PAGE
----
Now that more Jelly Bean devices are cropping up, you really need to think about setting your build target to API Level 16 and adding the READ_EXTERNAL_STORAGE permission to your application if you read (and do not write) from external storage.

Users of Jelly Bean devices can go into Developer Options in the Settings app and check the “Protect USB storage” preference. In theory, only developers will do this. In practice, other people will do so. After all, who wouldn’t want to protect their USB storage? Besides, the confirmation dialog that appears when checking that preference says “some apps may not work until updated by their developers”, putting the blame on lazy developers.

Hence, even before this protection is enabled by default – perhaps as early as the “K” release – a tiny percentage of your users will check this checkbox, and a subset of them will blame you if your app does not work. You will see “EACCES (Permission denied)”-flavored FileNotFoundException entries in your logs when trying to access external storage.

If you hold WRITE_EXTERNAL_STORAGE, you do not need to also hold READ_EXTERNAL_STORAGE – write implies read, in this case.


  • You do not appear to be grandfathered into this permission based on android:targetSdkVersion or android:minSdkVersion, as was the case when WRITE_EXTERNAL_STORAGE was added a long time ago. Hence, all apps reading (but not writing) external storage will need this permission.

  • The 4.1 emulator appears broken, insofar as it does not check the Developer Options preference, and therefore grants access to external storage even if you lack the permission. The R20.0.1 patch release to the tools does not seem to fix this. I have filed an issue about this problem.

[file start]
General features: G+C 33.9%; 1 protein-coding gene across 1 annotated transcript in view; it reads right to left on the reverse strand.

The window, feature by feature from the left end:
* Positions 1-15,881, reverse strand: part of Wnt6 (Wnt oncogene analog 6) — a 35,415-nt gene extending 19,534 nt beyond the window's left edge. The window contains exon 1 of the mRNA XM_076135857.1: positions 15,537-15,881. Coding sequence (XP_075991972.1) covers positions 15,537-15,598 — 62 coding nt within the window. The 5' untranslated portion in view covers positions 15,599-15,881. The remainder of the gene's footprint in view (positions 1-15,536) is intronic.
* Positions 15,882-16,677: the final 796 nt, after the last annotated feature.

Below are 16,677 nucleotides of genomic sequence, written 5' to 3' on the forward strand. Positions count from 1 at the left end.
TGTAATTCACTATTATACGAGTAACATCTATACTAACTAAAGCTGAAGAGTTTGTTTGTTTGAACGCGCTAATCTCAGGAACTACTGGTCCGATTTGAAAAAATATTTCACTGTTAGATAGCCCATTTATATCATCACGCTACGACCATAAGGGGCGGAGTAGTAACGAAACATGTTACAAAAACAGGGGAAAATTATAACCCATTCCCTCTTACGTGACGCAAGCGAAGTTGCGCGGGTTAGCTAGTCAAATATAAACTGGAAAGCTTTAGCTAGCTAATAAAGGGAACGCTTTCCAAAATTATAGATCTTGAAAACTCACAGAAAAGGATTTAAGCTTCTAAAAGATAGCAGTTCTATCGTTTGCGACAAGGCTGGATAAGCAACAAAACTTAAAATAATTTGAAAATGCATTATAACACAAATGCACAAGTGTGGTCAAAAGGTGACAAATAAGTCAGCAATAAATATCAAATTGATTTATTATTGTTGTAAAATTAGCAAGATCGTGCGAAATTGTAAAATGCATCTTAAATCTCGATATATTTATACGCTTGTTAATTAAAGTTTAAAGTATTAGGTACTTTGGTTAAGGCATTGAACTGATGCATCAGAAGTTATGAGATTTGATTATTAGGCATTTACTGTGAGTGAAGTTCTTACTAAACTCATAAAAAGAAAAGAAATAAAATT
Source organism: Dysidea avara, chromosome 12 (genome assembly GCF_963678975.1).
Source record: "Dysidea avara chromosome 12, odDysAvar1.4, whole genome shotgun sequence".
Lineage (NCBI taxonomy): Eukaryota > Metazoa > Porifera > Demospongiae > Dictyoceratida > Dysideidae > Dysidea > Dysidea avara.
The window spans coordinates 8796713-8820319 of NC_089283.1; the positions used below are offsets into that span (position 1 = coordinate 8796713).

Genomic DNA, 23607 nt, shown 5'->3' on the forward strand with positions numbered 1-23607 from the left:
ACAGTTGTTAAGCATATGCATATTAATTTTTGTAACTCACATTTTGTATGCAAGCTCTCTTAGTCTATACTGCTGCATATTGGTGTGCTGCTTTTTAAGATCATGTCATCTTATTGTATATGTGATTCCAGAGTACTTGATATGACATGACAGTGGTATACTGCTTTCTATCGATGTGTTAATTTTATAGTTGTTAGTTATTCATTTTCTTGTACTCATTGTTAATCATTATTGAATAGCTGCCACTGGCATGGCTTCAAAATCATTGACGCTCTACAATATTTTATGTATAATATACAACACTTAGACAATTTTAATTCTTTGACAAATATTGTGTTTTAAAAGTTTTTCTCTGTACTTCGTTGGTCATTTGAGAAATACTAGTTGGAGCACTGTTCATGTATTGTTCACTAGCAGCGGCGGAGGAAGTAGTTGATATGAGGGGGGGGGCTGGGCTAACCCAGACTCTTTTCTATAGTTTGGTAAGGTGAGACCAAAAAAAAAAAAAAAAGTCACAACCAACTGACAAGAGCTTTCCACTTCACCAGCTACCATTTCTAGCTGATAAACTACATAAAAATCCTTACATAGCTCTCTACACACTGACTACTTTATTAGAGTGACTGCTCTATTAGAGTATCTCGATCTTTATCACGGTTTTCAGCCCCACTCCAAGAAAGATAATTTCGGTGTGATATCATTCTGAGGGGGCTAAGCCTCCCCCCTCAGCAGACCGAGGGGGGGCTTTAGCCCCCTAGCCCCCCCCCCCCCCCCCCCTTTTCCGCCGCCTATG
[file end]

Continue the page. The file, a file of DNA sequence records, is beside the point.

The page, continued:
• The problem affects apps that might not realize that they are reading files from external storage, because they are being handed Uri values from an Intent or a ContentProvider query – using a ContentResolver to open a file:// Uri means that you need this permission, as was discussed in an android-developers thread.

Note, though, that the permission needs to be held by the process opening the file, not the one reading it. Hence, a ContentProvider that serves files from external storage via openFile(), and is accessed by consumers via content:// Uri values, will work fine if the ContentProvider has the permission – the consumer does not need it in that case. Hence, if you implement a ContentProvider that returns file:// Uri values, consider switching to returning content:// Uri values that point back to your ContentProvider and openFile(), as that will prevent your content from fouling up other apps that have not yet added this permission.

The biggest issue for some is that you have to switch to a build target of API Level 16 for the toolchain to recognize this permission. Fortunately, the improvements in Lint make it much easier to have your build target set higher than your android:minSdkVersion yet still catch any places where you might have messed up and used too-new APIs without a version guard block in place.

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